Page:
June 16, 2005
by Chris Feeney
What if justice wasnít blind? There are plenty of folks that must have believed that Lady Justice truly was blind, especially the followers of the Civil Rights movement. But the legal system is dispelling the fact that as we get older, our sight worsens. As a matter of fact, Lady Justice seems to have miraculously regained her sight as a number of Civil Rights cases dating back to the 1960ís are finally finding justice in United States Courts.
Iím 34, was born in 1971, so most of my knowledge of this era in American history has come from movies such as Mississippi Burning and Ghosts of Mississippi, a couple of films made in the late 1980s, early 1990ís. I find it ironic, that movies were made about the cases sooner than justice was served. Then again, maybe it took putting these crimes on the big screen to get enough people interested in the fact that less than 50 years ago, people were getting away with murdering people because they were a different color. I wasnít even alive when all-white juries let murderers like Byron De La Beckwith or Bobby Frank Cherry go free, yet I canít help but feel guilty. I feel the same way when I watch Dances With Wolves and I definitely am not old enough to have had any part in chasing the Indians off their land.
Guilt is a powerful emotion. Apparently enough people felt the same way I did after seeing these films, or reading the history of similar cases. There have been at least half a dozen convictions in the past decade in infamous Civil Rights cases that previously had not received justice.
Byron De La Beckwith was convicted of murdering NAACP leader Medgar Evers in Mississippi in 1963. He was tried twice for the crime in 1964 but the all-white juries could not reach a verdict. In 1996 a Mississippi jury had no trouble finding the self-proclaimed white supremacist guilty and he died in prison in 2001,
Bobby Frank Cherry was found guilty by an Alabama jury in 2002 for the bombing of a Birmingham church that killed four black girls. It only took 39 years for justice to be served following the 1963 crime. Cherry died last year in prison at the age of 74 after serving a little more than two years following roughly 37 years of freedom between the time of his crime and his conviction.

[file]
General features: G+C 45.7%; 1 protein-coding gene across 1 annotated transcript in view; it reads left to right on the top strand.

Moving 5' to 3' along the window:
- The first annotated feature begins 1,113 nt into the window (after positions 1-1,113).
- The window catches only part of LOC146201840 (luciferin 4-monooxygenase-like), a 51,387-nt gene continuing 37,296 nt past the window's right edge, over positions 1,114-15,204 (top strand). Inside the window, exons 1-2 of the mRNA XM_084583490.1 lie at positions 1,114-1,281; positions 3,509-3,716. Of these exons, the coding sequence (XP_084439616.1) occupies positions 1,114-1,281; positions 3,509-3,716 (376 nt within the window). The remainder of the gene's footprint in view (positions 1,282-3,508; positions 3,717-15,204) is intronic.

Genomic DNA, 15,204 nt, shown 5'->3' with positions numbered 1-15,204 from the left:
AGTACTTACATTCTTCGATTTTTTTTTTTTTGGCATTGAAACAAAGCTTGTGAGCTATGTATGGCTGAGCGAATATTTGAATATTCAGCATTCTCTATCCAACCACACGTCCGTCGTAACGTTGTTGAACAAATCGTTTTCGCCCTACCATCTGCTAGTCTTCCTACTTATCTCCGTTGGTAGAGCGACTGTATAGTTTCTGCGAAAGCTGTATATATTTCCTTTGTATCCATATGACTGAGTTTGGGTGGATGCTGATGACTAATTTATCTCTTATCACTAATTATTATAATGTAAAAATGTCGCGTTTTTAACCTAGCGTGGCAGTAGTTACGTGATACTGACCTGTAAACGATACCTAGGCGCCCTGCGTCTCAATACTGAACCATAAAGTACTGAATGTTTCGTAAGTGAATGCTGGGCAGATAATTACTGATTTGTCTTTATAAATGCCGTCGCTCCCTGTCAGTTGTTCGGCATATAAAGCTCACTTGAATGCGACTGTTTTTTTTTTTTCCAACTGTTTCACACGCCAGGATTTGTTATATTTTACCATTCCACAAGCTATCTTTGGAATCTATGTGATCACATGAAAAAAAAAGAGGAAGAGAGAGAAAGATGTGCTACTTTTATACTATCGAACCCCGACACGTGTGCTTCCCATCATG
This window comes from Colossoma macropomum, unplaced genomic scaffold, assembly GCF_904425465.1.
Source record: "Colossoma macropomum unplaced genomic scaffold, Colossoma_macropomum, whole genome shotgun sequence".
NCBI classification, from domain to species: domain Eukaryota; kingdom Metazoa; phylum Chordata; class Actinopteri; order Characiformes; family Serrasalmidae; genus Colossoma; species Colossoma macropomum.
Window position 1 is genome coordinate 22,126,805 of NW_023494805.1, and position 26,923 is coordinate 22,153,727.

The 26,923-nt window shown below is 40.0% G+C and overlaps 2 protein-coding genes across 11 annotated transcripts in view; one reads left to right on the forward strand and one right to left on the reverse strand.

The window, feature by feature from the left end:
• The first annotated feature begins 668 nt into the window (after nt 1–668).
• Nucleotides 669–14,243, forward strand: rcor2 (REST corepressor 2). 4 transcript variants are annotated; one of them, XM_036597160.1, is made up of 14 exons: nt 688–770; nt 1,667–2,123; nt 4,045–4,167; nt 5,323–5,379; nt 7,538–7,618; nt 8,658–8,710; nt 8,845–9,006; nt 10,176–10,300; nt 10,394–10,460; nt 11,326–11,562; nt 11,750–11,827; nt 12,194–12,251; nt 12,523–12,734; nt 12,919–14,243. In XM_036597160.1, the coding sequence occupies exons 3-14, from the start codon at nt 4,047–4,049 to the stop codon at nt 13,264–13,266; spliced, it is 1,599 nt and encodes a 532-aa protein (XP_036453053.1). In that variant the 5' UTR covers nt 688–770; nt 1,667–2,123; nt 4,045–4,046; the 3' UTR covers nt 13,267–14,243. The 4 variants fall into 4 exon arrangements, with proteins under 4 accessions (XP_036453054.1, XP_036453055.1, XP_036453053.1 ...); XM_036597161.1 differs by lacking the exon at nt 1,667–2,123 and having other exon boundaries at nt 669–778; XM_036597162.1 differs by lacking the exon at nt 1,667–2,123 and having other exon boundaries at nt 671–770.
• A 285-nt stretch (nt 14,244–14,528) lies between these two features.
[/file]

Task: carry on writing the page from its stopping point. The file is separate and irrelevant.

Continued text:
Will the same fate await Edgar Ray Killen, age 80, of Mississippi? Killen is going on trial this week for the murders of three Civil Rights workers in Philadelphia, MS, back in 1964. The case was made famous by the 1988 movie, Mississippi Burning. Killen escaped justice in 1967 when a jury deadlocked with one lone juror voting not guilty.
But jurors arenít the only ones with a conscience.
Earlier this week the United States Senate officially apologized for failing to pass legislation banning lynching. While the law likely would not have saved the lives of the estimated 5,000 blacks that were murdered in this brutal fashion associated with our nationís struggle with racism, it still stands out like a sore thumb that our leaders never could get such a law passed.
Of course, it wasnít for a lack of trying. Over a 70-year period between 1890 and 1960 more than 200 bills were introduced to officially outlaw lynching. But the legislation often fell victim to Senate filibusters. Weíre sure lucky our elected officials still have this powerful tool to protect such national institutions as lynching. I believe if I had been a senator witnessing one of my fellow legislators stalling against an anti-lynching vote, I would have suggested he wear a noose around his neck during his speech.
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